• Doesn't seem like such a bad idea to me.  There are plenty of times when it would make things a lot clearer.  People often refer to the early morning hours as part of the previous night instead of the current day's morning.  For example, someone might say, "I have to catch the 1am train on Thursday."  Are they talking about Thursday morning or Friday morning?  "I have to catch the 25:00 train on Thursday" is completely unambiguous.

    At any rate, I can think of dozens of really goddamn stupider things we do in the US.  Using English units of measurement, pricing things X.99 (and not adding in the sales tax until checkout either), etc.


  • Discourse touched me in a no-no place

    @austboss said:

    Doesn't seem like such a bad idea to me.  There are plenty of times when it would make things a lot clearer.  People often refer to the early morning hours as part of the previous night instead of the current day's morning.  For example, someone might say, "I have to catch the 1am train on Thursday."  Are they talking about Thursday morning or Friday morning?  "I have to catch the 25:00 train on Thursday" is completely unambiguous.

    I'm sorry, but I fail to comprehend the thought process that goes on in someones head if "a train at 1am on Thursday" meant anything other than a train at 0100 on Thursday.

    Possibly a bad example?

     I see the possible benifit of using 2400+ for ending times, but not for starting times. e.g. the train will leave X at 2300 and will arrive at Y at 2730, the next train will leave 2 hours later at 0100 and arrive at 0530.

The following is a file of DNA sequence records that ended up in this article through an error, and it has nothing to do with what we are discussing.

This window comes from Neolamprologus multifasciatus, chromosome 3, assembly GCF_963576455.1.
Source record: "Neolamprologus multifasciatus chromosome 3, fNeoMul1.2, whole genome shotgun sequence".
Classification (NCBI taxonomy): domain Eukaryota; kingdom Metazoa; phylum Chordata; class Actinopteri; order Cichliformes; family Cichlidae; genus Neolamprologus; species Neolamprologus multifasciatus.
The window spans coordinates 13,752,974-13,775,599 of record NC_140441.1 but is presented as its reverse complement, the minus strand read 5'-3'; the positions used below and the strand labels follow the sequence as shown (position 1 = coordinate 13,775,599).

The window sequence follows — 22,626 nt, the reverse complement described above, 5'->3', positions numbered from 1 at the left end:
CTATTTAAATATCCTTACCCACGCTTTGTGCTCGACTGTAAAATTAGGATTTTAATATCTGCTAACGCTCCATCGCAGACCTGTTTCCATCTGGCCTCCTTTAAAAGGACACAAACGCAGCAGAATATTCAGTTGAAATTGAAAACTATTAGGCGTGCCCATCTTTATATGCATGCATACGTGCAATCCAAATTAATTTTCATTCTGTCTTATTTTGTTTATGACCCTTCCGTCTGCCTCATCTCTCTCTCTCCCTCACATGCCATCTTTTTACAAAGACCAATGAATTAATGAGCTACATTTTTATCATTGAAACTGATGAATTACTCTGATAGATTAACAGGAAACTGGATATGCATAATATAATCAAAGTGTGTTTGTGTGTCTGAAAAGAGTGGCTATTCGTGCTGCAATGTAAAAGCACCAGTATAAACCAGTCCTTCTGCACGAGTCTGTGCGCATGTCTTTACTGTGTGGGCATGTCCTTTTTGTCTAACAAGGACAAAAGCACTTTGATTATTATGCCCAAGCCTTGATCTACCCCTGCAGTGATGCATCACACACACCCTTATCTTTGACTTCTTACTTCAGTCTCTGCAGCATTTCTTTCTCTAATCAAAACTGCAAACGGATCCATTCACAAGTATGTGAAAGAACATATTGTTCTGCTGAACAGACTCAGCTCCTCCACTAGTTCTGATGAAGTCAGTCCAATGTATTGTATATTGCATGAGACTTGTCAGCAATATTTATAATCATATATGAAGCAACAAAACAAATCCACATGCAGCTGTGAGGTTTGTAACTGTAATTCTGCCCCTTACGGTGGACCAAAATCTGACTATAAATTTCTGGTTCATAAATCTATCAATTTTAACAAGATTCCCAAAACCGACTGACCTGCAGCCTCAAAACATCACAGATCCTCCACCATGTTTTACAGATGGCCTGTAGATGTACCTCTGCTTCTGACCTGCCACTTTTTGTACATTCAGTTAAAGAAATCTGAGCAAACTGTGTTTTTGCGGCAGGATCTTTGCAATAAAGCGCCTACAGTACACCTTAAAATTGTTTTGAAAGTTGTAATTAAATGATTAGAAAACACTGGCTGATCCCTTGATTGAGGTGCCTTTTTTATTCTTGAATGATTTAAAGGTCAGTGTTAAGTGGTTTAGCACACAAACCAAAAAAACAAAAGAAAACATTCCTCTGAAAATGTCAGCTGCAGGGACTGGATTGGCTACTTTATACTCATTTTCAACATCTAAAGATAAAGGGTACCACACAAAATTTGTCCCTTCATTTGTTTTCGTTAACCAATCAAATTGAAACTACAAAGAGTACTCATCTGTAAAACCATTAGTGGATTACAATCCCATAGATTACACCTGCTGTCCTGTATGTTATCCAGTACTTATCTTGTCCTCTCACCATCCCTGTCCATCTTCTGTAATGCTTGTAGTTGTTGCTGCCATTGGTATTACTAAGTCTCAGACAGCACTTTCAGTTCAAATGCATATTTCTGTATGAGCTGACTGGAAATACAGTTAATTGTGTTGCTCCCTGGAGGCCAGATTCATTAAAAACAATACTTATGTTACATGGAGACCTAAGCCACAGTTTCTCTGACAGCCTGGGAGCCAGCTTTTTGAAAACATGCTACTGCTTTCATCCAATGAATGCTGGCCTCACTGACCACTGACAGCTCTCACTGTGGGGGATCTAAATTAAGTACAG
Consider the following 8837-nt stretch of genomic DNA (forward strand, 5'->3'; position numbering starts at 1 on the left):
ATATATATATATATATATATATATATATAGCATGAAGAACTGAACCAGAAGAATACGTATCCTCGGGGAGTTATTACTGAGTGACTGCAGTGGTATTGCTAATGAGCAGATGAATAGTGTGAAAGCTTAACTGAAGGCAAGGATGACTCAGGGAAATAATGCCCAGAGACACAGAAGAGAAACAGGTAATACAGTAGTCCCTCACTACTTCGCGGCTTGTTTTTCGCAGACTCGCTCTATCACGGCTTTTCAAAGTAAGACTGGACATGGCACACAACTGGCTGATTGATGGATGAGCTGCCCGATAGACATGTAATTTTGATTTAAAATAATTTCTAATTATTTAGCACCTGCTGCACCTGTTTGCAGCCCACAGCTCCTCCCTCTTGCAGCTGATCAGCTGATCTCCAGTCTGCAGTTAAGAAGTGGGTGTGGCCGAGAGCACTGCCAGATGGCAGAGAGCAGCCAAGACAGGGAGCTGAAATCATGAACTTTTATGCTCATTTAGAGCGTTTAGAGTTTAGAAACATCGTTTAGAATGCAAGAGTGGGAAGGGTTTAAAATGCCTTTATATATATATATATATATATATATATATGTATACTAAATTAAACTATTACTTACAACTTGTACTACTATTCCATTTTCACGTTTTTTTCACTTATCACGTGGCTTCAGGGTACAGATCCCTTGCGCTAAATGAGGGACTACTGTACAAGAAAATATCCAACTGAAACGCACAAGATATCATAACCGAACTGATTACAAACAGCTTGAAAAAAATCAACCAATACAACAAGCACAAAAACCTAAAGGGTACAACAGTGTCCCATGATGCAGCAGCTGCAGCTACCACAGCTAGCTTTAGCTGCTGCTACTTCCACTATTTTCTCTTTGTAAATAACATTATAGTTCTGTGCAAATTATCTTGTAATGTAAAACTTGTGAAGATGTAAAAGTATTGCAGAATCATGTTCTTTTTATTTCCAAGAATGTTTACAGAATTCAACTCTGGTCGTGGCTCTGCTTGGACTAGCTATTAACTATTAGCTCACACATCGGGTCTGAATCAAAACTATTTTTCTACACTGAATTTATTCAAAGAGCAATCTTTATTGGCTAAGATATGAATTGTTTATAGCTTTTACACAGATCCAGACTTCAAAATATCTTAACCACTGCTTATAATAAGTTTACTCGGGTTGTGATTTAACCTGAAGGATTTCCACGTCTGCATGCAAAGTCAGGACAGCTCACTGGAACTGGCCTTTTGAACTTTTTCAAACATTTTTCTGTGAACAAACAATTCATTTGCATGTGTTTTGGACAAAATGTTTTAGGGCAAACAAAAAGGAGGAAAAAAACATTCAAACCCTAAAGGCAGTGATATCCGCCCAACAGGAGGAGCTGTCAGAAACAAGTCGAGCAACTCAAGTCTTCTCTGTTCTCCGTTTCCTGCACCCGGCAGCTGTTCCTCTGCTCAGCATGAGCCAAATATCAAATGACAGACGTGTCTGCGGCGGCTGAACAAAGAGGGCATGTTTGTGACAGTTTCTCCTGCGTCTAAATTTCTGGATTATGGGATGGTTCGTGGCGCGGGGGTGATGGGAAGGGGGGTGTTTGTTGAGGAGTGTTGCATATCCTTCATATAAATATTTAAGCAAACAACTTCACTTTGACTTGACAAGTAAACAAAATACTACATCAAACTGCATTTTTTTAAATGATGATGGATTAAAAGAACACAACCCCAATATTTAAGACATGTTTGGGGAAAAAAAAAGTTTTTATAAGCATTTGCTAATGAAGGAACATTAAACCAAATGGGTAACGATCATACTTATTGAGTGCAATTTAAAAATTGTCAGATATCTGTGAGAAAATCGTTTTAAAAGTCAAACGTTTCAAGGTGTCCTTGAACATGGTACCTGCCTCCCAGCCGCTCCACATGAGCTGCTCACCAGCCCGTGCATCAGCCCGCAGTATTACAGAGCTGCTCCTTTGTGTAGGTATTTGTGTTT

• @belgariontheking said:

    Yes, this makes sense (a little) for things that shut off after midnight, like a bar or a train line, but televsion?  Television is round the clock! 

    On the other hand, having TV shows start at 27:00 as opposed to 3:00 am might make certain people more tired and more likely to go to bed at night rather than staying up all night.  I guess it all depends.

    Yeah, but the boundary between days has to be placed somewhere for scheduling and listings purposes etc, and putting it at midnight wouldn't work too well (since there is still stuff people want to watch on then, and dealing with shows that start one day and finish the next is a pain). In the UK, the changeover is at 6:00am, and I think most TV stations don't schedule anything that crosses 6am. (Of course, this makes programming VCRs and the like interesting, since you have to remember that the show at 1am on the Thursday page of the TV listings is actually 1am Friday.)